Burden of care as perceived by informal caregivers of the patients receiving chemotherapy in tertiary care hospital of Karachi, Pakistan

Date of Award


Document Type


Degree Name

Master of Science in Nursing (MScN)


School of Nursing and Midwifery, Pakistan


Cancer is one of the major diseases affecting millions of people globally. Cancer chemotherapy is a treatment of choice, with devastating adverse effects, which deteriorate patients' general condition and makes them dependent upon the informal caregivers. The huge number of cancer patients renders a far greater number of informal caregivers who bear the burden of care in different forms and magnitude. Purpose: The main purpose of the study was to explore the types of burden perceived by the informal caregivers and the factors associated with the caregiving burden. Methodology: A quantitative descriptive cross- sectional study design was selected to answer the research questions, by recruiting 200 informal caregivers, who accompanied the patients visiting the oncology daycare unit for chemotherapy, at one of the tertiary hospitals of Karachi, Pakistan. The modified version of the Zarit Burden Interview Scale was used for data collection. The data was analyzed using Chisquare test to explore the associations between the demographic characteristics of informal caregivers and the perceived burden of care. Results: The findings of the study identified the employment status and the religion of the informal caregivers as significant, demographic variables, with a p-value of 0.020, 0.027, respectively. The functional level of care receivers was also found to be ignificant with the p-value of 0.002. The study also recognized four forms of burdens, with significant mean values, including financial (2.85), psychological (2.50), social (2.58), and physical (2.44). Most of the participants reported experiencing a moderate magnitude of burden, ranging from 40 — 60, on the scale of 0-80. Conclusion: The study highlighted four different forms of burdens, that is, financial, psychological, social, and physical, along with their associated demographic factors. The study has also set forth the future research and clinical implications, and suggested interventions that could reduce the burden of care.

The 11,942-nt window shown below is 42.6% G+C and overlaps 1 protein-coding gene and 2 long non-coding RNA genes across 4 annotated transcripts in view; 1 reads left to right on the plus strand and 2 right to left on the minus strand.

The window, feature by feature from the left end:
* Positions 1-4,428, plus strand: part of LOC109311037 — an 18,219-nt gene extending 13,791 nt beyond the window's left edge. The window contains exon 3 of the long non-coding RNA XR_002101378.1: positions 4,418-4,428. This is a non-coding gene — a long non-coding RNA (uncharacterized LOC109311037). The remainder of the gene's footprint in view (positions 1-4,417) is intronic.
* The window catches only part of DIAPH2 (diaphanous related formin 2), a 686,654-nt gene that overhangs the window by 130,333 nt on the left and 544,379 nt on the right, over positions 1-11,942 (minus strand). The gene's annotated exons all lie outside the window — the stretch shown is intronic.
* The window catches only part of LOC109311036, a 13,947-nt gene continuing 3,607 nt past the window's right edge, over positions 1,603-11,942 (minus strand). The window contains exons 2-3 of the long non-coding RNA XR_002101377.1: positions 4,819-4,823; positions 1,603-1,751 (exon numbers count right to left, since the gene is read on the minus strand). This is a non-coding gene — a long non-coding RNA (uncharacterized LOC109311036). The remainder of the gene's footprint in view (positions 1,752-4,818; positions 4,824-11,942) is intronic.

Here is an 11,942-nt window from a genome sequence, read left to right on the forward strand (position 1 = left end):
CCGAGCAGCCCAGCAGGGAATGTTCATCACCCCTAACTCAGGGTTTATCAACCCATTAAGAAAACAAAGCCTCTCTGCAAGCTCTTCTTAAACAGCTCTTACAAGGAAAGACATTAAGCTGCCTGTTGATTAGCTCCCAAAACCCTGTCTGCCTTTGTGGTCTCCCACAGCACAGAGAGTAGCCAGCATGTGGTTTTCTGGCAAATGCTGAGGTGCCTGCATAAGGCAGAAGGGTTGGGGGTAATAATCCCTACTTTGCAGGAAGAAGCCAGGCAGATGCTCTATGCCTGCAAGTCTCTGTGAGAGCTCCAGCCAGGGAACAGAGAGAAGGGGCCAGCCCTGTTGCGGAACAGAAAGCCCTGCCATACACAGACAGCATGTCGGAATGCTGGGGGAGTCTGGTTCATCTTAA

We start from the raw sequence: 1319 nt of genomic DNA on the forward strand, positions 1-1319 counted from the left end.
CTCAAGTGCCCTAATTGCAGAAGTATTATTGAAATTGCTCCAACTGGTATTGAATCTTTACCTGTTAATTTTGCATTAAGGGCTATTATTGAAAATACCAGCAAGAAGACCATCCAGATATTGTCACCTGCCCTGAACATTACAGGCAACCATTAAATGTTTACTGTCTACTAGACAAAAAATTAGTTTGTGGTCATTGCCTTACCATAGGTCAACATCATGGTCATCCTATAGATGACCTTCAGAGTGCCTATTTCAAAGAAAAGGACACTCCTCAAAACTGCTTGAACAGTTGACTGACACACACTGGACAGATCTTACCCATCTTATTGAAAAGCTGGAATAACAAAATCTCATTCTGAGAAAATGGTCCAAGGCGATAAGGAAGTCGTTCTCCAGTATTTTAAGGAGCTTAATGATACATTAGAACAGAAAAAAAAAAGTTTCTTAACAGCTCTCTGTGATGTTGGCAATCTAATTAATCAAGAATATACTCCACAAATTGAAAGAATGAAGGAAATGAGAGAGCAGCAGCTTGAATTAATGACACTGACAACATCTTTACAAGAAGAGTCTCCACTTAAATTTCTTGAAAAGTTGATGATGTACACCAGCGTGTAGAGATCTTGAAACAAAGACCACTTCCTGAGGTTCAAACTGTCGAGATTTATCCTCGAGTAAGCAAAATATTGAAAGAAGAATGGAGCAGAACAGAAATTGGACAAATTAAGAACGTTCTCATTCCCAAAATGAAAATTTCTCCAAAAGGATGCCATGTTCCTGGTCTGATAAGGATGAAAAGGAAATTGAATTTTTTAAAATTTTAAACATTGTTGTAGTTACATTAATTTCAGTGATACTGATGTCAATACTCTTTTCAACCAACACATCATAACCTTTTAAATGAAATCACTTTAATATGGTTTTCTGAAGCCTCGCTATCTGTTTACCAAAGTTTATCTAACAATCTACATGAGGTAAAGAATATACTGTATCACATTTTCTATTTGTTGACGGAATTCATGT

This document is available in the relevant AKU library